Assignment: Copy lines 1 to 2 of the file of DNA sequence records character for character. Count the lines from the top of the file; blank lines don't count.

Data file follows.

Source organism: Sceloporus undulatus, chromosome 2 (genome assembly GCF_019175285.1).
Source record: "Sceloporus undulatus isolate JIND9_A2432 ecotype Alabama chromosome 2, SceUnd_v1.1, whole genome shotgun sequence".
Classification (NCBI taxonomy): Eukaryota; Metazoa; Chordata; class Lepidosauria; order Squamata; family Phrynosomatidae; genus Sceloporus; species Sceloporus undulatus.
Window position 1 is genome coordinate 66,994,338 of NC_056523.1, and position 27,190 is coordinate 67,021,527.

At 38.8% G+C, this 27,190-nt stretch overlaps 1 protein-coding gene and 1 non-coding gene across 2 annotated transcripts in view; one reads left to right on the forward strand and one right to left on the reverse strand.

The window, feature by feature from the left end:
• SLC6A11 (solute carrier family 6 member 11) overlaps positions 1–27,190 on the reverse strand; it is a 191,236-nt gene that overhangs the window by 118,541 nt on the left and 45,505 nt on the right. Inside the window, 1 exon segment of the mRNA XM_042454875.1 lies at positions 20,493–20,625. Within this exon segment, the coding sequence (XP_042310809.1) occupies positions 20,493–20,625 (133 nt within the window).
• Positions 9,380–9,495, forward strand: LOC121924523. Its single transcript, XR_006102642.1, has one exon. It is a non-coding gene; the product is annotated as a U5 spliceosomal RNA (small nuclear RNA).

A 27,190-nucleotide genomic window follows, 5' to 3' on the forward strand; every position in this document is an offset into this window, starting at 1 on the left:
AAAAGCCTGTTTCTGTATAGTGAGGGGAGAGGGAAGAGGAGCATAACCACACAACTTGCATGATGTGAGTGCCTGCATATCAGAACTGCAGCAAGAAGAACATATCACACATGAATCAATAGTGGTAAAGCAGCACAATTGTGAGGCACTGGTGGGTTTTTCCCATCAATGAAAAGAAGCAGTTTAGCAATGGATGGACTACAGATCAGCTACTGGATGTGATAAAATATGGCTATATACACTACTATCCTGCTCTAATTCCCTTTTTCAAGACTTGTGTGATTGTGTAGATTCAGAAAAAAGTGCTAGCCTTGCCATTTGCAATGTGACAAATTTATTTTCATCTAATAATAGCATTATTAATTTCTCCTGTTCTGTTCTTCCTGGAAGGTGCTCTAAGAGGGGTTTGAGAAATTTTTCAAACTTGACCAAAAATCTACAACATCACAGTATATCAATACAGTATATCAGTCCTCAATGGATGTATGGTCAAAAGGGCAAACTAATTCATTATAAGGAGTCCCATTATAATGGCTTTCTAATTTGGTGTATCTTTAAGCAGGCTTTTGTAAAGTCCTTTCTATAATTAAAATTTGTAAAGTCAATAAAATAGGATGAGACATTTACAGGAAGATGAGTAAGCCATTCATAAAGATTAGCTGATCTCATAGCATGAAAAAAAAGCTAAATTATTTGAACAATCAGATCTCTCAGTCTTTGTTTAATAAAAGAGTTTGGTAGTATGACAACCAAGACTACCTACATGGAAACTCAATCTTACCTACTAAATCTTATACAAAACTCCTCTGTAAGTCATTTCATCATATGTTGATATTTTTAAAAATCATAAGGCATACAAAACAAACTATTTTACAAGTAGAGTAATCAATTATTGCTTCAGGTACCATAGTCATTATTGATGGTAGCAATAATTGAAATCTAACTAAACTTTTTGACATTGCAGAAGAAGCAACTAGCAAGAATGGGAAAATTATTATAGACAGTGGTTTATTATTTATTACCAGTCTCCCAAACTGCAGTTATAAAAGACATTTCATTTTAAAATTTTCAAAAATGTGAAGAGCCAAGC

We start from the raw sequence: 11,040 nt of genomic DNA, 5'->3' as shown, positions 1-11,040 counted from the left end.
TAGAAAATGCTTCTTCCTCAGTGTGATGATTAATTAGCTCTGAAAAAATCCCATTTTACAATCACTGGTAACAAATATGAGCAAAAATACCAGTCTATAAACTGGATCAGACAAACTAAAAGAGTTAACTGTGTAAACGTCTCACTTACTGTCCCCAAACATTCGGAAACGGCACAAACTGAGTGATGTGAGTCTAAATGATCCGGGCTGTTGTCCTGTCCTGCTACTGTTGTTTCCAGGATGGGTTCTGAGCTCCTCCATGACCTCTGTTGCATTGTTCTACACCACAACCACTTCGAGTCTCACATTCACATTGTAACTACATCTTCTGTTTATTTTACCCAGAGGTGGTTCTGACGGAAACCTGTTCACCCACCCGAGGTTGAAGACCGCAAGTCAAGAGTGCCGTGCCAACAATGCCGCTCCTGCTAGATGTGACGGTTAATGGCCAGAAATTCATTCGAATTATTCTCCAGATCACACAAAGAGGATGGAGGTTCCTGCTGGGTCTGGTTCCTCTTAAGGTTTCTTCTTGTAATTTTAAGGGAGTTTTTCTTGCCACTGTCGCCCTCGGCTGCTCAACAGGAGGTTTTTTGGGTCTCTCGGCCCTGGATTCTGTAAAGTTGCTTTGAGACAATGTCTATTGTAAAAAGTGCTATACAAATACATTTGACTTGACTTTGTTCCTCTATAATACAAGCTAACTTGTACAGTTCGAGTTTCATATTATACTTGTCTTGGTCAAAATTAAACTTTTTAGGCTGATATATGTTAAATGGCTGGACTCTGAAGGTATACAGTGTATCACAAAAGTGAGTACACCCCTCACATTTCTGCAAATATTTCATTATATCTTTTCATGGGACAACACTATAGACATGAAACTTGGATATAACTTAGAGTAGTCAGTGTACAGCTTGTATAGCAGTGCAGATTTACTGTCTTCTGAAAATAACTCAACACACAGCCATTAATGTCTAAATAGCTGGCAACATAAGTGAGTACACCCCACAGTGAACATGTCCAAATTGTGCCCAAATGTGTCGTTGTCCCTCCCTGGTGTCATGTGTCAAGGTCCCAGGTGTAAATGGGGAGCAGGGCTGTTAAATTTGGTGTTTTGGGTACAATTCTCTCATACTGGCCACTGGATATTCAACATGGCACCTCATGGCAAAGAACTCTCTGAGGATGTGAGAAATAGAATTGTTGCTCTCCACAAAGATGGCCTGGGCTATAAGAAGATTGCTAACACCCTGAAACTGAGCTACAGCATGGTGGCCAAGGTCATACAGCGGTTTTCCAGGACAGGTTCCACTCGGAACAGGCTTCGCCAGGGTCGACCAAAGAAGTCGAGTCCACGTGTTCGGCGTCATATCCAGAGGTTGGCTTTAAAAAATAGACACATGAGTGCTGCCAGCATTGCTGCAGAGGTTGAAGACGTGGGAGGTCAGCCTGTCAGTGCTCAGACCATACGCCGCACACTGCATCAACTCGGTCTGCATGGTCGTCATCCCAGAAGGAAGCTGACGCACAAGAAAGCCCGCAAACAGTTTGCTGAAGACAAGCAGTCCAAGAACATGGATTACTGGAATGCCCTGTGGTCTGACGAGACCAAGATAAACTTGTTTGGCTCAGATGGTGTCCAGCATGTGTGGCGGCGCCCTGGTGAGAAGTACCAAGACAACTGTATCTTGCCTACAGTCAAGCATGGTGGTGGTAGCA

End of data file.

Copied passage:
Source organism: Sceloporus undulatus, chromosome 2 (genome assembly GCF_019175285.1).
Source record: "Sceloporus undulatus isolate JIND9_A2432 ecotype Alabama chromosome 2, SceUnd_v1.1, whole genome shotgun sequence".